The Reel Review
Season Four of The Netflix juggernaut The Crown follows the British monarchy from 1979 through 1990 – the economically turbulent 11 years of Margaret Thatcher and the debut of the people’s princess, Diana. Among the season’s highlights: the IRA assassination of Lord Louis Mountbatten; Thatcher’s history-making reign as the nation’s first female prime minister; the Charles and Diana courtship, marriage and subsequent sexual infidelities; the Falklands War; Charles and Diana’s 1983 Australian tour; Princess Margaret’s declining health; and the row between The Queen and Thatcher over South Africa’s racist policy of apartheid.
Among the more peculiar and revelatory episodes, however, is #5, about Michael Fagan, the man who broke into Buckingham Palace TWICE in 1982, the second time culminating in a chat with The Queen while she was still in her bed. Compared to Season Three, this season takes a bit more liberties with the facts, to show more of the personalities – in particular, the drama between Charles and Diana, and Thatcher and The Queen’s relationships with their children. Prince Andrew is particularly eyebrow raising in light of the recent Jeffrey Epstein scandal.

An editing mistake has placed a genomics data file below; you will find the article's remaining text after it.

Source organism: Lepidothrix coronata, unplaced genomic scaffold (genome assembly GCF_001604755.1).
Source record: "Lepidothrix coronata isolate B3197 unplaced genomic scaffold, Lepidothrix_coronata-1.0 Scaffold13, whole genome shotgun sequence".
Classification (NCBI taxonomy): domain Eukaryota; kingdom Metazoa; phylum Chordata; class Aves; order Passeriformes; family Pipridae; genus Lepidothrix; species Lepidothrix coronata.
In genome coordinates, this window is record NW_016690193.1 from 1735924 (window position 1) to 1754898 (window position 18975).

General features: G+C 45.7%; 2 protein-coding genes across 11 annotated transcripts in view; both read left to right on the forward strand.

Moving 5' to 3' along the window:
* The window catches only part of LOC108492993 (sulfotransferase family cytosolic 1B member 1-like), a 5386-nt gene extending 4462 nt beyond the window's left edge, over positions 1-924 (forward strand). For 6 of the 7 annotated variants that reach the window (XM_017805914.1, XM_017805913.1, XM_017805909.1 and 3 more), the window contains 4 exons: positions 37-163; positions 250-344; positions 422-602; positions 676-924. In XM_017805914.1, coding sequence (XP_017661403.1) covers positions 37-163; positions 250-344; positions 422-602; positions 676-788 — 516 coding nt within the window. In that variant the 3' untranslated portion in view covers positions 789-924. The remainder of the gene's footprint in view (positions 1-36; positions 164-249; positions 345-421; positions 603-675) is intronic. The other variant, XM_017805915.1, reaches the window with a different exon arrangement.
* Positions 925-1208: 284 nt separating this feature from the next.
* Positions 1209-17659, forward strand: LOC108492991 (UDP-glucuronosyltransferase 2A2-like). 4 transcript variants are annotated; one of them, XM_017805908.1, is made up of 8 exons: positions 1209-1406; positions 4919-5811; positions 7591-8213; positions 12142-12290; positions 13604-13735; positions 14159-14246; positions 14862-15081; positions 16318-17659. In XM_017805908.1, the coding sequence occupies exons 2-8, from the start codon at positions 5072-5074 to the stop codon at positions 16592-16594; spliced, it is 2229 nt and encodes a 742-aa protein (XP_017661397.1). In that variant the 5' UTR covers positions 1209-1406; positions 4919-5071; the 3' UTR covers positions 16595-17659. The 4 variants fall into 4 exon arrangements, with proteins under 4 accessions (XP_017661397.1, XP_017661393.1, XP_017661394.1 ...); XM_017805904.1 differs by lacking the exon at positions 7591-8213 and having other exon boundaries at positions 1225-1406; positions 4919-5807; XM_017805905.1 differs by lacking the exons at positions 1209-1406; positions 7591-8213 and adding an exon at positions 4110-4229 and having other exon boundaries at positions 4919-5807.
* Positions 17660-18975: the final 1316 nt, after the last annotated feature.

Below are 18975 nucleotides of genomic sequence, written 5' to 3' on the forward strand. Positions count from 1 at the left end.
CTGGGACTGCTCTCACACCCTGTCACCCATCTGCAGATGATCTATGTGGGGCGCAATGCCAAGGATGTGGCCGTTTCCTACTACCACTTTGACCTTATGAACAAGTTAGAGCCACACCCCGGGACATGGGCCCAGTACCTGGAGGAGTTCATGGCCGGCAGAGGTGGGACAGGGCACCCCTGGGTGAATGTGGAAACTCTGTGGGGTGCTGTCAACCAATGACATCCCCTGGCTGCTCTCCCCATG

Emma Corrin does tremendous justice to Diana, capturing her voice and mannerisms, and even a striking resemblance, especially from a distance. The royal family’s cold, businesslike approach to the “fairytale wedding” is a heartbreaking splash of cold water to those of us who actually watched it in awe in 1981. Gillian Anderson’s Thatcher is even more astonishing, capturing Thatcher’s look, cadence and mannerisms like no one has before. Seriously, just give her all the awards now.
The Crown is an exceptional achievement in television: a compelling story underscored by clever dialogue, impressive set design and costuming and a stirring score. There truly is nothing like it.
• Before the Royal Wedding, Diana and Camilla really did dine at a Knightsbridge restaurant called, ironically enough, Ménage à Trois.
• Biographer Charles Moore calls Gillian Anderson’s Thatcher “the only convincing performance I have seen of Mrs. Thatcher as prime minister.” Meryl Streep won a Best Actress Oscar for her portrait of Thatcher in 2011’s The Iron Lady. Olivia Colman played Thatcher’s daughter Carol in that film.
• The Royal Wedding of Charles and Diana in 1981 was watched live by an estimated global TV audience of 750 million people.